Meet ‘Vomiting Larry’: The Fake Vomiting Head Scientists Are Using To Study The Norovirus Epidemic

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When most people think of disease researchers, they think of heavily-masked scientists cordoning off contagious patients before they spread disease to innocent bystanders — you know, like in CSI or Contagion. They don’t think “Vomiting Larry.” Yet when it comes to battling the current, especially nasty outbreak of norovirus, this robotic head is on the forefront of medical research.

If you have been lucky enough not to catch it, the virus formerly known as the Norwalk virus is a stomach bug that can make you ill so quickly  that Ian Goodfellow, a researcher at the University of Cambridge, called it “the Ferrari of viruses” in an interview with CBS News. “It can sweep through an environment very, very quickly. You can be feeling quite fine one minute and within several hours suffer continuous vomiting and diarrhea,” he said. The disease infects about 21 million people annual and renders them all completely miserable for two to three days. In extreme cases it can be fatal — the norovirus kills about 800 people every year.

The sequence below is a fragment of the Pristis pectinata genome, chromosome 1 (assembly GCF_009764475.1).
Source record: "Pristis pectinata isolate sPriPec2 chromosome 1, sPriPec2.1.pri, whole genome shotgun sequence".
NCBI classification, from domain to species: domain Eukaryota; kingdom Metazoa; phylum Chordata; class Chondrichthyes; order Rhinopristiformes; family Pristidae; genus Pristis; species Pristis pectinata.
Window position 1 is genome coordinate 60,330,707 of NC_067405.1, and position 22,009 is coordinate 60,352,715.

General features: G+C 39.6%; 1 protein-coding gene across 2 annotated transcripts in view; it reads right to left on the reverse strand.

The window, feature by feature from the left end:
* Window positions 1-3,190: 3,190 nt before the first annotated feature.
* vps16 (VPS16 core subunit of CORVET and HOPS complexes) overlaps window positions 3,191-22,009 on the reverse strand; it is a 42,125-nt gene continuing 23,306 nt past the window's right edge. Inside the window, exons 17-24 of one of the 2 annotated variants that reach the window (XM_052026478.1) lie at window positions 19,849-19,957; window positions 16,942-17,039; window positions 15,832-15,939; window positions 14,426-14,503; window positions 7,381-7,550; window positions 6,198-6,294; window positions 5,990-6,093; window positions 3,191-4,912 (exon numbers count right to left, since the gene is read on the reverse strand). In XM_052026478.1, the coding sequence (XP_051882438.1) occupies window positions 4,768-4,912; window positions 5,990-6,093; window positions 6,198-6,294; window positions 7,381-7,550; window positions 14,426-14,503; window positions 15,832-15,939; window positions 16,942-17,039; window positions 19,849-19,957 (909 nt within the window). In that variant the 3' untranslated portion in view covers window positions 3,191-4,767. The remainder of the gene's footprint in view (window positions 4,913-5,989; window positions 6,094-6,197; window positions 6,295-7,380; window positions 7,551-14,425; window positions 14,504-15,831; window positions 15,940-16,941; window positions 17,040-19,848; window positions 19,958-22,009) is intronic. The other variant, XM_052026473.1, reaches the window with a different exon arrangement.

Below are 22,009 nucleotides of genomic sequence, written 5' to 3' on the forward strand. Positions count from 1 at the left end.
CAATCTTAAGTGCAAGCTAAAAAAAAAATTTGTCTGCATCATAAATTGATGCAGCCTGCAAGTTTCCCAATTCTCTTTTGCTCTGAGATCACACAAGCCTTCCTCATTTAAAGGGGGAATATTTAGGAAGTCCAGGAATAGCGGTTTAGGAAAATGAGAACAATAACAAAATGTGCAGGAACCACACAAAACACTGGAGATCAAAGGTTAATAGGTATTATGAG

(MORE: New Strain of Norovirus Is Circulating in the U.S.)

The Centers for Disease Control report that the bug has caused 140 local outbreaks in the U.S. since September, and that was before a new strain arrived — highly contagious, although not as deadly — and prompted infections to jump thirty percent in December. The norovirus has the unfortunate ability to be able to survive outside the human body for long periods of time and remain viable long after most viruses would be rendered harmless. That means that whoever is tasked with cleaning up after a sufferer has to do a very thorough job; otherwise the stomach virus can easily spread to its next victim.

That’s where Vomiting Larry comes in.

Created by British researcher Catherine Makison-Booth to determine how the norovirus spreads via emesis — a.k.a. projectile vomiting — Larry’s unique skill set allows Makison-Booth to study spray patterns and determine the best way to effectively clean up afterwards in order to stop the spread of the virus. She expects this to be especially useful in battling outbreaks in close quarters where the disease spreads rapidly, such as cruise shipsoil rigs and nursing homes.

Let’s hope that Vomiting Larry can work quickly. This month, a norovirus outbreak on the Queen Mary 2 took out 204 passengers and 16 crew members, according to the CDC’s Vessel Sanitation Program. 

MORE: Norovirus Outbreak: Why You Shouldn’t Keep Your Grocery Bag in the Bathroom

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